Create a free profile to get unlimited access to exclusive videos, sweepstakes, and more!
On the morning of Sept. 4, 1981, a maintenance man in Lakeland, Florida was rattled by blood-curdling screams.
They came from Judy Butler. She had arrived at her sister Linda Slaten’s home for coffee but nobody was coming to the front door.
Then she noticed the screen to her sister’s bedroom window was missing, so she investigated. Through the glass she could see her sister’s body, lying on a bed with a coat hanger lodged around her neck.
Authorities rushed to the home and when they arrived, they determined that the single mom had been sexually assaulted and died of strangulation, according to the affidavit reviewed by Oxygen.com.
The case went cold until this year when, aided by DNA evidence, authorities were able to make an arrest. On Dec. 12, 58-year-old Joseph Mills was charged with Slaten’s murder, as well as burglary and sexual battery –– and his innocent-seeming connection to the victim's family was revealed.
“He was my football coach,” Linda's youngest son, Timothy Slaten, said on Thursday during a press conference, flanked by his brother Jeffrey.
Besides working at a dairy warehouse, Mills had coached the Lakeland Volunteer’s football team and had even dropped Timothy off at the Slatens' home after practice the day before Linda was found dead, authorities said.
Timothy said that he learned just last week that Mills was the prime suspect in his mother’s murder.
“This is somebody I trusted and for him to do something like this to my family,” he said, choking up. “I saw the crime scene when I was young. It’s still fresh in my brain today. I saw it firsthand what he has done. He's a monster.”
Timothy was just 12 and Jeffrey 15 when their mother was killed. Jeffrey remembered last seeing his mother alive at around 11 p.m. on Sept. 3, after he'd just finished watching television; she was busy washing the dishes.
Timothy remembered being dropped off by Mills, whom he knew as "Joe," earlier in the day; Timothy joined his mother to play cards with neighbors before they returned home and went to bed.
Neither son heard anything that night, according to the affidavit.
Slaten's cold case was reopened two years ago, authorities said, and cracked by dogged police work and the use of forensic genealogy, which directed their focus on Mills. Over the summer, Lakeland Police detectives, working with Florida Department of Law Enforcement or FDLE, collected DNA evidence from Mills’ trash at his Bailey Road home. They also found latent fingerprints and sent the evidence, along with samples from a preserved rape kit taken from Slaten’s body, to the Virginia-based Parabon Nanolabs.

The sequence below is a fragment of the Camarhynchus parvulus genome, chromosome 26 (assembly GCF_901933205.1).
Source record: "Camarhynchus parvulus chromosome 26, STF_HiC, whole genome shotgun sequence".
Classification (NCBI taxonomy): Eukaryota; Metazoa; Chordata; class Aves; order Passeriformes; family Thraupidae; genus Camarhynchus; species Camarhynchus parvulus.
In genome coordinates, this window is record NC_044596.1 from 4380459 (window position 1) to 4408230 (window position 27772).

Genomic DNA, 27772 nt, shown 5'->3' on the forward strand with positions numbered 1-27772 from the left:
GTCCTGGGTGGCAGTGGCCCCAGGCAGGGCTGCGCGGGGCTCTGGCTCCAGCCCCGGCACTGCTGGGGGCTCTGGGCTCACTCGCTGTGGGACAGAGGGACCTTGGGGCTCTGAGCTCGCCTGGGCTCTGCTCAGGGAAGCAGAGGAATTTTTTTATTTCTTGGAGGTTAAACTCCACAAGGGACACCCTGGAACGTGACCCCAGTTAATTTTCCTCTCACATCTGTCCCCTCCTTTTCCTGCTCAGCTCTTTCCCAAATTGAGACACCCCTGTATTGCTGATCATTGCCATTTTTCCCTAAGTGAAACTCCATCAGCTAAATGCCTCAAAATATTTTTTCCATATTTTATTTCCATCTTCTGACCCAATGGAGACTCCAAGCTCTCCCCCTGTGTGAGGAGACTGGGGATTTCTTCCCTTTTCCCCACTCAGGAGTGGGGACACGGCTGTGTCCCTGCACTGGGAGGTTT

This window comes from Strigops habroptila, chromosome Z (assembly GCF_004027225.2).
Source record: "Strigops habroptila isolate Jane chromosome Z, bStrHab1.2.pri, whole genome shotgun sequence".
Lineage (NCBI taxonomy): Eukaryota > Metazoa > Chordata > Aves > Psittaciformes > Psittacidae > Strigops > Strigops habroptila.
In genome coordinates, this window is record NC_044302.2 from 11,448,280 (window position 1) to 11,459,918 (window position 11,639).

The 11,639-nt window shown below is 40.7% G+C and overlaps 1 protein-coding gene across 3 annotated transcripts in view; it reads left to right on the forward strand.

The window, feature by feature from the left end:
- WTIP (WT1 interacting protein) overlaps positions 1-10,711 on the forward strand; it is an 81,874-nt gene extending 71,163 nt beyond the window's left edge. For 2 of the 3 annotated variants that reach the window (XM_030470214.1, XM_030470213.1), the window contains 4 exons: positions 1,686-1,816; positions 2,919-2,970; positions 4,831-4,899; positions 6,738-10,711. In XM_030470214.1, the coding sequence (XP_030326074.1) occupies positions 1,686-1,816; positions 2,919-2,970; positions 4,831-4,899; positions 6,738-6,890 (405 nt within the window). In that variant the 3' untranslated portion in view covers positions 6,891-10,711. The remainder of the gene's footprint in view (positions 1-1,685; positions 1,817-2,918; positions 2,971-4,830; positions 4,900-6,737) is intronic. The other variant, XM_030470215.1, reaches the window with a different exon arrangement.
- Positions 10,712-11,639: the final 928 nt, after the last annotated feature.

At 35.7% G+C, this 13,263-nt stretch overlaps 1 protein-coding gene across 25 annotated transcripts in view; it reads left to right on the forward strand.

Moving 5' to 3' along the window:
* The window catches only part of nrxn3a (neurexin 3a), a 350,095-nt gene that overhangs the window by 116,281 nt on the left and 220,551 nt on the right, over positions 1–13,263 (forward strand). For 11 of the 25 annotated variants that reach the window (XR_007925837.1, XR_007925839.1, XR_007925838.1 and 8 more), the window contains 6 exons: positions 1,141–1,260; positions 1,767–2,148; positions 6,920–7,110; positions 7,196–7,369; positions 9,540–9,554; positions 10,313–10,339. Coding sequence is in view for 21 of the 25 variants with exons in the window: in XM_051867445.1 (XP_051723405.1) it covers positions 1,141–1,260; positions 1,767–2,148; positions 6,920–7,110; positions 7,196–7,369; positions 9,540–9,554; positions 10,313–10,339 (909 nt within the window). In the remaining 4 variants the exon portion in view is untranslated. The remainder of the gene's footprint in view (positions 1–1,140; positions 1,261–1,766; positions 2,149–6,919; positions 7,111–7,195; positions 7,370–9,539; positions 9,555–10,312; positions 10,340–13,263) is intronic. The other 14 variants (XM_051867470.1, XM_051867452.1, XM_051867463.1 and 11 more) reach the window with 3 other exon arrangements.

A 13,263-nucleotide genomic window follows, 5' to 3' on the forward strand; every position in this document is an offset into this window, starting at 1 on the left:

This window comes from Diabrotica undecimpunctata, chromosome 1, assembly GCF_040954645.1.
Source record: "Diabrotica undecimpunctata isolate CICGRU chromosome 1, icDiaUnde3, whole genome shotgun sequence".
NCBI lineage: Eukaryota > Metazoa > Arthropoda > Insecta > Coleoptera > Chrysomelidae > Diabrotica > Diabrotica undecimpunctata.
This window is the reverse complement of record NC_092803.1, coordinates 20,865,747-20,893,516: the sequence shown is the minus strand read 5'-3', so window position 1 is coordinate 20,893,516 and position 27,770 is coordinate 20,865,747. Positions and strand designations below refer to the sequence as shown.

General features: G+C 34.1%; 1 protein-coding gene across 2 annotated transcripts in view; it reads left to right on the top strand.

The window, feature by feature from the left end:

The findings led authorities to zero in on Mills as the homicide suspect.
“Joseph should be strongly considered due to the fact genetic connections were found to both sides of his family tree, and he was living in close proximity to the scene of the crime in 1981,” according to an excerpt from the lab's report that was included in the court documents.
Mills had been interviewed multiple times by detectives soon after Slaten's death and twice more this year.
The first of the recent interviews appears to have taken place on Dec. 4, during which Mills allegedly told investigators “he did not know anything” about Slaten’s homicide.
His memory was apparently jogged after seeing few photographs of Slaten and her sons and he told authorities he remembered Slaten's murder, but “did not know” her personally.
Detectives noted that he did recall that Timothy was on his football team and he would pick up and drop him off at the Slatens' home located on N. Brunelle Parkway.
Eight days later, detectives returned to Mills' home and he was taken into custody on two counts of perjury, according to the documents.
After being read his Miranda rights, Mills allegedly offered more details of that fateful night.
Mills said he dropped Timothy off at home like he had before, but claimed Linda offered him an open invitation for a “good time,” the affidavit states.
He then allegedly admitted to returning to the Slatens' home shortly afterward. He told investigators he'd entered through her “unlocked bedroom window” and described Linda lying on the bed, with a wire hanger “around her neck,” according to the affidavit.
Linda, he allegedly claimed, asked him to have “wild” sex.
“Mills stated he twisted the wire hanger around her neck tighter and tighter while engaging in sexual intercourse with Linda Slaten until she lost consciousness,” investigators wrote.
After finishing, Mills told authorities he left through the same bedroom window that he entered.
“Mills admitted that Linda Slaten never regained consciousness prior to him leaving through the window,” the affidavit states.
Police concluded that there was enough evidence to establish that Mills had unlawfully broken into Slaten’s home and “committed a sexual battery upon Linda Slaten and utilized a wire hanger to kill Linda Slaten.”
Mills appeared in court on Tuesday and is scheduled to be arraigned on Jan. 21, records show.
Crime Time is your destination for true crime stories from around the world, breaking crime news, and information about Oxygen's original true crime shows and documentaries. Sign up for Oxygen Insider for all the best true crime content.